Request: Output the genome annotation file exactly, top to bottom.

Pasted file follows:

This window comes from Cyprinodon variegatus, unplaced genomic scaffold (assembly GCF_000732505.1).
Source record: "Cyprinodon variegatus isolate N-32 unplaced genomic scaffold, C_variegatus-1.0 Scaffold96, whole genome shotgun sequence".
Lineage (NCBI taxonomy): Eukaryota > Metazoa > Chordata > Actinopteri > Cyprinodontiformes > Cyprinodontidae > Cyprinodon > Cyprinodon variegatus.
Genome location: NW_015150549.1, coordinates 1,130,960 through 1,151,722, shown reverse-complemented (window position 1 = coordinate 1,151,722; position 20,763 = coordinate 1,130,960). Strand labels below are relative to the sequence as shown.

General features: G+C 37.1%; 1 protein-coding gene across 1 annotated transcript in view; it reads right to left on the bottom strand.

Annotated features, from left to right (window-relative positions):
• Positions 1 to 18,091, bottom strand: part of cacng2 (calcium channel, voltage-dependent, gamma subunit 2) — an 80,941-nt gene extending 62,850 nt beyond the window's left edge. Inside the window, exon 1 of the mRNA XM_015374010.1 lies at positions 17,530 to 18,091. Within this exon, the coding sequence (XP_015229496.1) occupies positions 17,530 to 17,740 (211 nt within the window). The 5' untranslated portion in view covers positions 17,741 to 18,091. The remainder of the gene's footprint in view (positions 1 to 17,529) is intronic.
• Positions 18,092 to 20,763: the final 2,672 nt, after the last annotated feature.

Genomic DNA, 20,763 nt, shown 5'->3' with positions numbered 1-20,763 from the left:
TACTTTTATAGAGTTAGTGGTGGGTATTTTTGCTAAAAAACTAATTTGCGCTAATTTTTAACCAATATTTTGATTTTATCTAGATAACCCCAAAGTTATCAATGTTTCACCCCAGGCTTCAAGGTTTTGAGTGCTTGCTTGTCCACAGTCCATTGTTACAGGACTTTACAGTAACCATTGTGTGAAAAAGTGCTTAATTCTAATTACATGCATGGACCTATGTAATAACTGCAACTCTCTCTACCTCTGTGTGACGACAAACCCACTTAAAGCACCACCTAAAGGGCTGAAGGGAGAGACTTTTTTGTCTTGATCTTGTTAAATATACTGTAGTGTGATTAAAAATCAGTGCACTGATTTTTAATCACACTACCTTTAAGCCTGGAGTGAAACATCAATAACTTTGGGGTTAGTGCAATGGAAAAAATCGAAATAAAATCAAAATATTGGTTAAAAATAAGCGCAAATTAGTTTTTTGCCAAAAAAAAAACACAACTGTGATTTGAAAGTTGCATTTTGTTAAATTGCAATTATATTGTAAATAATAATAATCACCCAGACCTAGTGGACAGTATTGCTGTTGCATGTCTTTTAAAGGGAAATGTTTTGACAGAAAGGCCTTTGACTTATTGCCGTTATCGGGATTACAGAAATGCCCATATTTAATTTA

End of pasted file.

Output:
This window comes from Cyprinodon variegatus, unplaced genomic scaffold (assembly GCF_000732505.1).
Source record: "Cyprinodon variegatus isolate N-32 unplaced genomic scaffold, C_variegatus-1.0 Scaffold96, whole genome shotgun sequence".
Lineage (NCBI taxonomy): Eukaryota > Metazoa > Chordata > Actinopteri > Cyprinodontiformes > Cyprinodontidae > Cyprinodon > Cyprinodon variegatus.
Genome location: NW_015150549.1, coordinates 1,130,960 through 1,151,722, shown reverse-complemented (window position 1 = coordinate 1,151,722; position 20,763 = coordinate 1,130,960). Strand labels below are relative to the sequence as shown.

General features: G+C 37.1%; 1 protein-coding gene across 1 annotated transcript in view; it reads right to left on the bottom strand.

Annotated features, from left to right (window-relative positions):
• Positions 1 to 18,091, bottom strand: part of cacng2 (calcium channel, voltage-dependent, gamma subunit 2) — an 80,941-nt gene extending 62,850 nt beyond the window's left edge. Inside the window, exon 1 of the mRNA XM_015374010.1 lies at positions 17,530 to 18,091. Within this exon, the coding sequence (XP_015229496.1) occupies positions 17,530 to 17,740 (211 nt within the window). The 5' untranslated portion in view covers positions 17,741 to 18,091. The remainder of the gene's footprint in view (positions 1 to 17,529) is intronic.
• Positions 18,092 to 20,763: the final 2,672 nt, after the last annotated feature.

Genomic DNA, 20,763 nt, shown 5'->3' with positions numbered 1-20,763 from the left:
TACTTTTATAGAGTTAGTGGTGGGTATTTTTGCTAAAAAACTAATTTGCGCTAATTTTTAACCAATATTTTGATTTTATCTAGATAACCCCAAAGTTATCAATGTTTCACCCCAGGCTTCAAGGTTTTGAGTGCTTGCTTGTCCACAGTCCATTGTTACAGGACTTTACAGTAACCATTGTGTGAAAAAGTGCTTAATTCTAATTACATGCATGGACCTATGTAATAACTGCAACTCTCTCTACCTCTGTGTGACGACAAACCCACTTAAAGCACCACCTAAAGGGCTGAAGGGAGAGACTTTTTTGTCTTGATCTTGTTAAATATACTGTAGTGTGATTAAAAATCAGTGCACTGATTTTTAATCACACTACCTTTAAGCCTGGAGTGAAACATCAATAACTTTGGGGTTAGTGCAATGGAAAAAATCGAAATAAAATCAAAATATTGGTTAAAAATAAGCGCAAATTAGTTTTTTGCCAAAAAAAAAACACAACTGTGATTTGAAAGTTGCATTTTGTTAAATTGCAATTATATTGTAAATAATAATAATCACCCAGACCTAGTGGACAGTATTGCTGTTGCATGTCTTTTAAAGGGAAATGTTTTGACAGAAAGGCCTTTGACTTATTGCCGTTATCGGGATTACAGAAATGCCCATATTTAATTTA